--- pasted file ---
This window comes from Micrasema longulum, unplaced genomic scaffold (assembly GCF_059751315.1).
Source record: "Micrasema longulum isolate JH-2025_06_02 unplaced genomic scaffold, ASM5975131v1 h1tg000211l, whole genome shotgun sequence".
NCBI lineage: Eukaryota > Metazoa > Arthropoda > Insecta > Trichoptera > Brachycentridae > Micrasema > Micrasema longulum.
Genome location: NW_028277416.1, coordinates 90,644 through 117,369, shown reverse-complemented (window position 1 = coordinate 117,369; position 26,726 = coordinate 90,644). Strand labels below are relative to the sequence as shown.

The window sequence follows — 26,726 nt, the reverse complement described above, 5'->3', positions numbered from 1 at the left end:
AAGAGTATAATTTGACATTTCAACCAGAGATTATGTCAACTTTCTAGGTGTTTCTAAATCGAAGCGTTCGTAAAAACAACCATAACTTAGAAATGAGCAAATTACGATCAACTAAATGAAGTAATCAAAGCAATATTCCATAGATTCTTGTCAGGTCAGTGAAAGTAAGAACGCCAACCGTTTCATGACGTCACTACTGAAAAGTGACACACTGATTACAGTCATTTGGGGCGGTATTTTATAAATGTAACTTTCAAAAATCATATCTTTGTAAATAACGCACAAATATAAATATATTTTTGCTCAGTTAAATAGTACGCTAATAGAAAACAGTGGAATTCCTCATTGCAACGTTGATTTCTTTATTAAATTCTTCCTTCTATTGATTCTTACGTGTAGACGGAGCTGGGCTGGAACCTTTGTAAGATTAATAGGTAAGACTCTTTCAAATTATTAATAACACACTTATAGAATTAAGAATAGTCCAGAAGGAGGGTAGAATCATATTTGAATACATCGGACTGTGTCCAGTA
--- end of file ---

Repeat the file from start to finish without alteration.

This window comes from Micrasema longulum, unplaced genomic scaffold (assembly GCF_059751315.1).
Source record: "Micrasema longulum isolate JH-2025_06_02 unplaced genomic scaffold, ASM5975131v1 h1tg000211l, whole genome shotgun sequence".
NCBI lineage: Eukaryota > Metazoa > Arthropoda > Insecta > Trichoptera > Brachycentridae > Micrasema > Micrasema longulum.
Genome location: NW_028277416.1, coordinates 90,644 through 117,369, shown reverse-complemented (window position 1 = coordinate 117,369; position 26,726 = coordinate 90,644). Strand labels below are relative to the sequence as shown.

The window sequence follows — 26,726 nt, the reverse complement described above, 5'->3', positions numbered from 1 at the left end:
AAGAGTATAATTTGACATTTCAACCAGAGATTATGTCAACTTTCTAGGTGTTTCTAAATCGAAGCGTTCGTAAAAACAACCATAACTTAGAAATGAGCAAATTACGATCAACTAAATGAAGTAATCAAAGCAATATTCCATAGATTCTTGTCAGGTCAGTGAAAGTAAGAACGCCAACCGTTTCATGACGTCACTACTGAAAAGTGACACACTGATTACAGTCATTTGGGGCGGTATTTTATAAATGTAACTTTCAAAAATCATATCTTTGTAAATAACGCACAAATATAAATATATTTTTGCTCAGTTAAATAGTACGCTAATAGAAAACAGTGGAATTCCTCATTGCAACGTTGATTTCTTTATTAAATTCTTCCTTCTATTGATTCTTACGTGTAGACGGAGCTGGGCTGGAACCTTTGTAAGATTAATAGGTAAGACTCTTTCAAATTATTAATAACACACTTATAGAATTAAGAATAGTCCAGAAGGAGGGTAGAATCATATTTGAATACATCGGACTGTGTCCAGTA